Netherlands' Covid-19 vaccination rate stalling
The Covid-19 vaccination rate in the Netherlands is stalling. Many other EU countries have passed the Netherlands when it comes to the vaccination rate, AD reports based on figures from Our World in Data, which keeps track of the vaccination figures world wide. "The first thing that strikes you is that the Netherlands is currently the country that uses the fewest vaccinations of all EU countries," Edouard Mattieu of Our World in Data said.
In France, for example, the number of vaccinated people is currently still risking by 0.5 to 1 percent per day. In the Netherlands that increase is only 0.05 percent. "That is the lowest in the entire European Union. In other countries you see that progress is being made, but the Netherlands is stalling," Mattieu said. On August 1, 68.3 percent of Netherlands residents had at least one Covid-19 jab. By August 29, that increased only to 69.2 percent.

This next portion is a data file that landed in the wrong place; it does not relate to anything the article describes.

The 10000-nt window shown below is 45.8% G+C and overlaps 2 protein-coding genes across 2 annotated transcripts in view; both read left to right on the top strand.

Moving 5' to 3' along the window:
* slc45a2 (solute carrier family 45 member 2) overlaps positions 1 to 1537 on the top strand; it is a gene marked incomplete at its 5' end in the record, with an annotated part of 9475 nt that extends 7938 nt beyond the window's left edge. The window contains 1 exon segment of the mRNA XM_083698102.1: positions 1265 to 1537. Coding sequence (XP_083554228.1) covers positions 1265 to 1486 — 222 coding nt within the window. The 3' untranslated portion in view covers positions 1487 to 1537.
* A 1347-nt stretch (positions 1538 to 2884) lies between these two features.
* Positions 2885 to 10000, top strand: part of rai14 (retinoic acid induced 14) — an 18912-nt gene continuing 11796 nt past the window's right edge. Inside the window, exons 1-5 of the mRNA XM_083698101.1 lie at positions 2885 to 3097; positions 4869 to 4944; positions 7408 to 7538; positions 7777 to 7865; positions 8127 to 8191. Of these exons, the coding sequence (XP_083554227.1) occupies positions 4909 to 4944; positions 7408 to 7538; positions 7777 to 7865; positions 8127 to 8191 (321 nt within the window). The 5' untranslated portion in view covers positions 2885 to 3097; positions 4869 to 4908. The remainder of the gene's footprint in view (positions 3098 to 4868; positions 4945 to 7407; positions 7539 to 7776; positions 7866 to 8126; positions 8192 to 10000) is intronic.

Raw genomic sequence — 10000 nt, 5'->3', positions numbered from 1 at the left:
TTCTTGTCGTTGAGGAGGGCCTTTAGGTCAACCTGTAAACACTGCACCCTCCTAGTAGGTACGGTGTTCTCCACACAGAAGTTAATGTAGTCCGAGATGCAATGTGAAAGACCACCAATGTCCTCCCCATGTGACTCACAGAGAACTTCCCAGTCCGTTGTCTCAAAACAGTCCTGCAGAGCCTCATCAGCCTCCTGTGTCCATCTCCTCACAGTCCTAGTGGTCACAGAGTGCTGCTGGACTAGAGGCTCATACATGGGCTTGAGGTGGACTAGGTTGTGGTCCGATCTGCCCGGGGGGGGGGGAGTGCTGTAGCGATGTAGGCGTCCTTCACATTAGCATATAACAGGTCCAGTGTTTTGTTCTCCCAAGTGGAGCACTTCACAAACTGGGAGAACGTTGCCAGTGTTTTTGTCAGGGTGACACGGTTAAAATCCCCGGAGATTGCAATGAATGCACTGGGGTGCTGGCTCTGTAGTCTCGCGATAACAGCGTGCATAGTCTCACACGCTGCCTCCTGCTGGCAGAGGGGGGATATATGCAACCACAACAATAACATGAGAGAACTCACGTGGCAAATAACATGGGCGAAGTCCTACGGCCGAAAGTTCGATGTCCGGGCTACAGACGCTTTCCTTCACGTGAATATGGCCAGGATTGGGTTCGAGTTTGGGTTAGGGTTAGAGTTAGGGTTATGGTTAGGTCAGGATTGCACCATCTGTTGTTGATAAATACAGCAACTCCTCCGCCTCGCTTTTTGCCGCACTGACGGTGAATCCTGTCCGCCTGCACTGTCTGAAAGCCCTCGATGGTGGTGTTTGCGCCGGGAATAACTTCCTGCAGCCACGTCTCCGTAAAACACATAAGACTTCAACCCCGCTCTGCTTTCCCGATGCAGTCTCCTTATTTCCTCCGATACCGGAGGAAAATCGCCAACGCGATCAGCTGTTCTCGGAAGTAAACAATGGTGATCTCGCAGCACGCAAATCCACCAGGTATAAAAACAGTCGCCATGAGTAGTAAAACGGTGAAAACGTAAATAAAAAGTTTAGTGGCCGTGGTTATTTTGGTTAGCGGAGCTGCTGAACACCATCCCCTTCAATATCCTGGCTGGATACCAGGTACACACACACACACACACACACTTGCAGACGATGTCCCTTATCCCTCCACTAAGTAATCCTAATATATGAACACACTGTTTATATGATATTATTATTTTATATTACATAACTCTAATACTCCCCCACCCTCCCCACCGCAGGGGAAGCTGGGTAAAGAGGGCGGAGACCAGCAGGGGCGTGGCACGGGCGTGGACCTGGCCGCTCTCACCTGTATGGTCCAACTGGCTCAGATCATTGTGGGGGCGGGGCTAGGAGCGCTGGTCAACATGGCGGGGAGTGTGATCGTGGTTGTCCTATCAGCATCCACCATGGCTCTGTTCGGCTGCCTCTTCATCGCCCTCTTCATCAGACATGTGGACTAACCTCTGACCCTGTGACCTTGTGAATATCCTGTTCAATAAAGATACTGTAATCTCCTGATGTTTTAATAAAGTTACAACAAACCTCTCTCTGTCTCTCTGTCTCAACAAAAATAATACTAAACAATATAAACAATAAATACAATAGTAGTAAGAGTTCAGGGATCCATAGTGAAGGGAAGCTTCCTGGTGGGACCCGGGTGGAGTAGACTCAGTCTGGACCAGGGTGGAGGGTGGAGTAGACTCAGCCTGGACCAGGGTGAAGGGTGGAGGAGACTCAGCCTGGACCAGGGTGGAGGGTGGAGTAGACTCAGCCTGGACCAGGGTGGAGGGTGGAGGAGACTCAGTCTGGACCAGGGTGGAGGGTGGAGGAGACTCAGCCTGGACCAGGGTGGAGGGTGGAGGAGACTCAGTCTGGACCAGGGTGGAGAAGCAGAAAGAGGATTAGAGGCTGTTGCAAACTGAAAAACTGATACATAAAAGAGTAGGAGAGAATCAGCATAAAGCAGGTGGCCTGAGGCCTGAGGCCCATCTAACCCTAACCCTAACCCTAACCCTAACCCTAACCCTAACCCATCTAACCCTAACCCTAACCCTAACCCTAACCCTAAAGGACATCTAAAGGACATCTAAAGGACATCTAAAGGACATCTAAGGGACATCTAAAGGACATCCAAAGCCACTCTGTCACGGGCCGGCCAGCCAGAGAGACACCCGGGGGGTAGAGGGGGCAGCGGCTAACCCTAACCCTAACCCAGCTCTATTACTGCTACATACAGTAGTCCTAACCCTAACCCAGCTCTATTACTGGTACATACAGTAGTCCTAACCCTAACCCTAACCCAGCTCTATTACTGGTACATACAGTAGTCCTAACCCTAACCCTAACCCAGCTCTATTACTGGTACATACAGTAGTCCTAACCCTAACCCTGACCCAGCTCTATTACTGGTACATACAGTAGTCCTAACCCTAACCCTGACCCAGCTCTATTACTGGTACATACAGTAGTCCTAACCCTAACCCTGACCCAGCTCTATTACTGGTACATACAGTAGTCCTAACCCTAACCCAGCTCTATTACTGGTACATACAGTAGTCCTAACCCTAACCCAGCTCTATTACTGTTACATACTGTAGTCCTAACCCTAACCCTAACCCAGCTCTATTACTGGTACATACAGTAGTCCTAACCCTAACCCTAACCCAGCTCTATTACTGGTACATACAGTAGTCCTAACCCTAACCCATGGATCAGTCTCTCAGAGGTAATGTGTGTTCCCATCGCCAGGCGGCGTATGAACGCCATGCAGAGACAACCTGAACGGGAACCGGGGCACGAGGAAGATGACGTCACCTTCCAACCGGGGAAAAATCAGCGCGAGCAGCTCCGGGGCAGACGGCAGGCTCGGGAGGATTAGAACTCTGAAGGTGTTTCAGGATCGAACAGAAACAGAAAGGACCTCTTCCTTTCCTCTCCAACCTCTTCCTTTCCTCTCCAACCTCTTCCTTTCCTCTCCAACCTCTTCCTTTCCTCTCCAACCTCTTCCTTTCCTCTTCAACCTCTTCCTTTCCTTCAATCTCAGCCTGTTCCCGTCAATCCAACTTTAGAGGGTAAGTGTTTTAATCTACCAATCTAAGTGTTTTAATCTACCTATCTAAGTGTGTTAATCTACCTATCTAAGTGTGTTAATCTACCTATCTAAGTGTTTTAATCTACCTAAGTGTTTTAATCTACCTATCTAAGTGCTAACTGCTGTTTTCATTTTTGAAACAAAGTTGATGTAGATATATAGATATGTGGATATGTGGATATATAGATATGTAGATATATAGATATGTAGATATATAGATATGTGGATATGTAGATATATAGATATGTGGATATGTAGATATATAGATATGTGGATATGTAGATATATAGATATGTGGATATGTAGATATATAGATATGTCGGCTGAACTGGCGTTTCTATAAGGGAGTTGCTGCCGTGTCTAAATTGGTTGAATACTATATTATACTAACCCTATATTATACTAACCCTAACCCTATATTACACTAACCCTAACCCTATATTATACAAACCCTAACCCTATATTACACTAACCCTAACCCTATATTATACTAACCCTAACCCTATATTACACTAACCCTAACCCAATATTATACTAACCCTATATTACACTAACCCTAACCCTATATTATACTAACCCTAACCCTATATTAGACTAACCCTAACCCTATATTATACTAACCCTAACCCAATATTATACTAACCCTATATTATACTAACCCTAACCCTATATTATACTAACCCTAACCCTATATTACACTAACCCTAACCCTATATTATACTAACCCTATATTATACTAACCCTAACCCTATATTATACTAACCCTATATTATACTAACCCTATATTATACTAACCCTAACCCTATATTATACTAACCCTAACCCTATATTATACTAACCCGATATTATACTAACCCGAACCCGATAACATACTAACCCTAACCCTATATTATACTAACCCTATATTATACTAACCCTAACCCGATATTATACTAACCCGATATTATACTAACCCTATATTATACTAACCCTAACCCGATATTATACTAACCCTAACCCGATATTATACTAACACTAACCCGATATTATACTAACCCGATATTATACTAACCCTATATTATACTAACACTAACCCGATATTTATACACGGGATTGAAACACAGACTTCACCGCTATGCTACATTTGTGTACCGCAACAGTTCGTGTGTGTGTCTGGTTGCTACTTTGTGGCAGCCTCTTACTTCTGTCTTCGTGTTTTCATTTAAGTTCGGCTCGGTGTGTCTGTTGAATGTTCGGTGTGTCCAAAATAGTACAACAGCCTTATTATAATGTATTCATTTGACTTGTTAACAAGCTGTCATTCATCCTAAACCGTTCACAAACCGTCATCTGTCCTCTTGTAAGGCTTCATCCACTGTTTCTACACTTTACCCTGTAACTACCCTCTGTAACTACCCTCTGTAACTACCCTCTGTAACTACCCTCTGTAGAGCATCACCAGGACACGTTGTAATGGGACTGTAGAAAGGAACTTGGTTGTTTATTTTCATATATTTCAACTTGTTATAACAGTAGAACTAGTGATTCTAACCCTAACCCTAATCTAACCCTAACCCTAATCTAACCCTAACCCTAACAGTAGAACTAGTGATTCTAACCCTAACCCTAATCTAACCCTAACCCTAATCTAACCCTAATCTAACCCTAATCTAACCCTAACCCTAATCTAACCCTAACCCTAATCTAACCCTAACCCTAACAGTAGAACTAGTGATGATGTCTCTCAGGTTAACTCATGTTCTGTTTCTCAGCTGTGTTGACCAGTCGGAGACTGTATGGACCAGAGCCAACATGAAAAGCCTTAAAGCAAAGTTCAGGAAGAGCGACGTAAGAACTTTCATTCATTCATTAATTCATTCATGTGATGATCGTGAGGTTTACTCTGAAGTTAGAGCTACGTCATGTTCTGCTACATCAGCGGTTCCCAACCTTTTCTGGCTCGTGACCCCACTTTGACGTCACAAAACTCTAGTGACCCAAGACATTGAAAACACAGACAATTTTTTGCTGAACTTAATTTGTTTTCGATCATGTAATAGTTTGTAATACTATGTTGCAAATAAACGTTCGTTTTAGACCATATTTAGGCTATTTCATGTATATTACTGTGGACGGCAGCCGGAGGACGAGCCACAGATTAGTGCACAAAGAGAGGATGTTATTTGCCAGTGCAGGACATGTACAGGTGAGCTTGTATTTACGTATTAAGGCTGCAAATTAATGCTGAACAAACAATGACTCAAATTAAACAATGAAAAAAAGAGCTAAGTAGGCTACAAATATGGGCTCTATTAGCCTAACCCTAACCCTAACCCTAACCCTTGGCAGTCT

Public health institute RIVM acknowledged to AD that there is "a leveling off" in the vaccination figures. "We are still giving first shots, but not very much anymore," a spokesperson said to the newspaper. "In the coming weeks, 70,000 to 80,000 appointments for first injections are scheduled per week, which was previously more than a million."
According to AD, countries like France, Greece and Portugal saw their vaccination rate increase rapidly after they announced that people will have to show a vaccination certificate or negative test before going to restaurants or museums or the like. The Netherlands chose a different strategy, a spokesperson for the Ministry of Public Health said to the newspaper. "We say there will be no compulsory vaccination, but we try to inform people as well as possible and offer low-threshold testing. That might be a little slower."
The Ministry thinks the vaccination rate may increase a bit after September 20 - the date on which the cabinet plans to abandon social distancing, in exchange for more access testing. A narrow majority in parliament also thinks people should contribute to the costs of access tests from that day.